At the same time, such processes of Europeanisation and European integration need to be considered in their historical dimension, as scholars across Europe during the Enlightenment, for instance, also saw themselves as one community and acted as such. Questions of natural law as well as the importance of literature for the developing Enlightenment necessarily focused specifically on a European context, which can be seen in Lessing’s position on tolerance as represented in Nathan, for instance, since Lessing conceived of such considerations in an imagined dialogue with theorists such as Locke and Voltaire. Even tendencies towards nationalisation in the 19th and 20th centuries reflect critically on the political and economic internationalisation of law and literature.

The conference will focus on culturally connected and comparable processes of Europeanisation in law and literature as well as their correlation since the early modern period.

The organisers therefore invite papers on topics such as

-          European integration; European identity and its Other

-          Processes of regionalisation and re-nationalisation

-          Narratives of Europe; European Narratives

-          Europe imagined

-          Legal culture in Europe

-          Digital agency

-          Migration and citizenship

-          Cultures of translation

-          Literature’s legal autonomy and its limits

-          European bestsellers and marketing

For updates on the Conference, please refer to the Centre's website:


Please send a short abstract (300 words) to by May 31st, 2022.

December 1, 2021

Pallotta on Spanish Constitutional History

Omar Makimov Pallotta, Università degli Studi di Macerata, is publishing Spagna, in Sistemi costituzionali europei (E. Di Salvatore, ed., Giuffrè, Milano, 2021). Here is the abstract.
Italian abstract: Il contributo ha ad oggetto l’esperienza costituzionale spagnola. Si prendono in esame le tappe principali della storia costituzionale del Paese, a partire dall’approvazione della Costituzione di Cadice, passando per la proclamazione della prima e della seconda Repubblica, per finire con il periodo buio del franchismo e la successiva entrata in vigore della Costituzione del 1978, tuttora vigente. Ampio spazio è dedicato alla tutela dei diritti fondamentali (per il tramite del giudizio di amparo ordinario e costituzionale), allo “Stato sociale e democratico di diritto” di cui all’art. 1 Cost., ai problemi legati allo Stato autonomico (compreso il tema delle rivendicazioni indipendentiste catalane), alla forma di governo, con particolare riguardo all’impatto determinato dall’emersione dei c.d. “nuovi partiti” (Podemos, Ciudadanos, Vox), agli istituti di garanzia e, soprattutto, ai rapporti tra Spagna e Unione europea, rispetto ai quali svolge un ruolo di primaria importanza la giurisprudenza del Tribunal Constitucional. 


 English abstract: The paper aims at analyzing the entire constitutional experience of Spain. All the key milestones of the Spanish constitutional history are considered, starting from the approval of the Constitution of Cádiz, passing through the first and second Republic, to end up with the dark period of Francoism and the subsequent entry into force of the 1978 Constitution. A large space is dedicated to the protection of fundamental rights (by means of the ordinary and constitutional recurso de amparo), the “Social and democratic State, subject to the rule of law” ex art. 1 of the Constitution, the problems linked to the “Estado autonómico” (included the Catalan independentist claims), the form of government, with special regard to the impact on the latter of the so-called “new parties” (Podemos, Ciudadanos, Vox), the constitutional guarantee bodies and, especially, the relations between Spain and the European Union, often shaped by the case-law of the Tribunal Constitucional.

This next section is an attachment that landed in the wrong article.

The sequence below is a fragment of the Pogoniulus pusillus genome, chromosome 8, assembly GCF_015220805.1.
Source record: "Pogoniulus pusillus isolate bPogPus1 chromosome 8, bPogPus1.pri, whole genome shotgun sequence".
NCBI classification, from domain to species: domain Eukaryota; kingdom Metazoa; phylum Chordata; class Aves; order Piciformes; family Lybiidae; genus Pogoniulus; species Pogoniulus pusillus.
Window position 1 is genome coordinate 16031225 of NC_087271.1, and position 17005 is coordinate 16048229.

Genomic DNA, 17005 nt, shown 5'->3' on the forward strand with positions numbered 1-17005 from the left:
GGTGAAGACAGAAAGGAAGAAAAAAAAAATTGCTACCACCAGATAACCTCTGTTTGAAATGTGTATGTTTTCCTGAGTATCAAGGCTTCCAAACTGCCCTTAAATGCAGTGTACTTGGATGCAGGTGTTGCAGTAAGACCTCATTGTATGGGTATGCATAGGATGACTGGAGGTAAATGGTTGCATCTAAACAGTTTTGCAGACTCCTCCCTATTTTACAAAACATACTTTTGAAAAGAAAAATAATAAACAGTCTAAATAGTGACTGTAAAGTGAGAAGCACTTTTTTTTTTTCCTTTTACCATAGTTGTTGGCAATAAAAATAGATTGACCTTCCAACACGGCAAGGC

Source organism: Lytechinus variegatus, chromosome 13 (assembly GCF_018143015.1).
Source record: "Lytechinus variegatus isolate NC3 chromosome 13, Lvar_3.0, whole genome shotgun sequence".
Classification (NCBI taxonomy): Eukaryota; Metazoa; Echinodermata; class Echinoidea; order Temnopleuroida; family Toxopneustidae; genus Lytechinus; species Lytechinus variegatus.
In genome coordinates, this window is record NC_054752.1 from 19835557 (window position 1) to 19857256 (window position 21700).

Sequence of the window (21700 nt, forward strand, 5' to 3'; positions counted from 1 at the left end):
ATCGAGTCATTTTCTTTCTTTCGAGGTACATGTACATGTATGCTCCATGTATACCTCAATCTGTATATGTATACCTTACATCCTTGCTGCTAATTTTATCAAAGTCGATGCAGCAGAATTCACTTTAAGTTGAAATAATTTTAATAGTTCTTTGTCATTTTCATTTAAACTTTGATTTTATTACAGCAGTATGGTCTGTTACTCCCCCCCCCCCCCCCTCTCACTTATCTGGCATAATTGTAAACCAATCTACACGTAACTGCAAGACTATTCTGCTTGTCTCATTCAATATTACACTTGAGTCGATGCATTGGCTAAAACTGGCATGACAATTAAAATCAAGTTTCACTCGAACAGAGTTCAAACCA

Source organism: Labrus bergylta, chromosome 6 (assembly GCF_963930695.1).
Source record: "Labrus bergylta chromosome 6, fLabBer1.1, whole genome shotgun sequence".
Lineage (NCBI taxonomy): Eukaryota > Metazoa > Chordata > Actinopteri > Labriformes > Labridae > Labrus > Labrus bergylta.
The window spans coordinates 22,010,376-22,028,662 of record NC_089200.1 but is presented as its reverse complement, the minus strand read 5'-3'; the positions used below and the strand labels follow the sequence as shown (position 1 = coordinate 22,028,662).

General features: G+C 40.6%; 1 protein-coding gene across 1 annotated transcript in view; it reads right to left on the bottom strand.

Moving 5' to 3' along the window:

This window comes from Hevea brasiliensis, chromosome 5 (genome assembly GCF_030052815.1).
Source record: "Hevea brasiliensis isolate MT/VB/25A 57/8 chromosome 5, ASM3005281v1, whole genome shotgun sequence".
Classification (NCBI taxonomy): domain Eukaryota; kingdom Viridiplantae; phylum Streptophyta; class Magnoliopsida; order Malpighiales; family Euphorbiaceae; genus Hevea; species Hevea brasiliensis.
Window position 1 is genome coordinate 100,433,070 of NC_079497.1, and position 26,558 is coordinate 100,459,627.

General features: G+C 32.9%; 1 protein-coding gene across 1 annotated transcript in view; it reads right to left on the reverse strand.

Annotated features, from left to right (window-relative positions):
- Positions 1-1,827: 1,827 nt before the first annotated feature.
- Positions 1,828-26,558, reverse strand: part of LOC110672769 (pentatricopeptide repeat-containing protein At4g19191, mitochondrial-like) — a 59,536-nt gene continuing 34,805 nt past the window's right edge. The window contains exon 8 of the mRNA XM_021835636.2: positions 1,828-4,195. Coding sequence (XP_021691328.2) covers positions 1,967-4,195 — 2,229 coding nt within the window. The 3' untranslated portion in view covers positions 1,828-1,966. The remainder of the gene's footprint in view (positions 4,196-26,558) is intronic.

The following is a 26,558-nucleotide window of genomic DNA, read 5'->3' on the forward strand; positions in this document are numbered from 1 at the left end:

The full text is not available from SSRN.

Brang on Conceptual Realism and Imperial Nostalgia in Chinese Legal Historiography @UniCologne

Lucas Brang, University of Cologne, has published Conceptual Realism and Imperial Nostalgia in Chinese Legal Historiography at 19 International Journal of Constitutional Law 328 (2021). Here is the abstract.
In this review essay, I discuss two recent trends in Chinese constitutional theory and their influence on the field of legal historiography. The first of these trends is a methodological turn toward “conceptual realism.” Conceptual realists hold that legal concepts should be able to adequately capture political reality, lest they (i) end up eroding China’s illiberal political status quo — the neo-conservative agenda — or (ii) fail to identify the deep-seated reasons for the repeated failure of liberal constitutionalism in modern China — the critical-liberal agenda. Terminologically, this anti-formalist turn manifests itself in a set of conceptual binaries, including that of “state body” (guoti 国体) vs. “form of government” (zhengti 政体), “absolute constitution” vs. “constitutional law,” and “political” vs. “normative constitution.” The second trend is a broader shift toward historicism and “imperial nostalgia,” that is, the belief that, for better or for worse, the structural features of China’s pre-modern imperial state (should) continue to impact its present constitutional reality. A review of recent Chinese literature suggests that — while there is some agreement among “conceptual realists” on the legal-territorial implications of China’s modern transition from empire to nation-state — there is substantial disagreement on the reasons for its subsequent failure to consolidate liberal constitutional democracy. This also indicates that, while “statism” has indeed emerged as a new methodological consensus in Chinese academia, this consensus does not translate into a shared normative vision beyond the undisputed territorial unity of the Chinese nation-state. The discussion focuses on two books: Gao Quanxi, Zhang Wei, Tian Feilong, 现代中国的法治之路 [The Road to the Rule of Law in Modern China] (2012); and Zhang Yongle, 旧邦新造: 1911-1917 [The Remaking of an Old Country: 1911-1917] (2016).
The full text is not available from SSRN.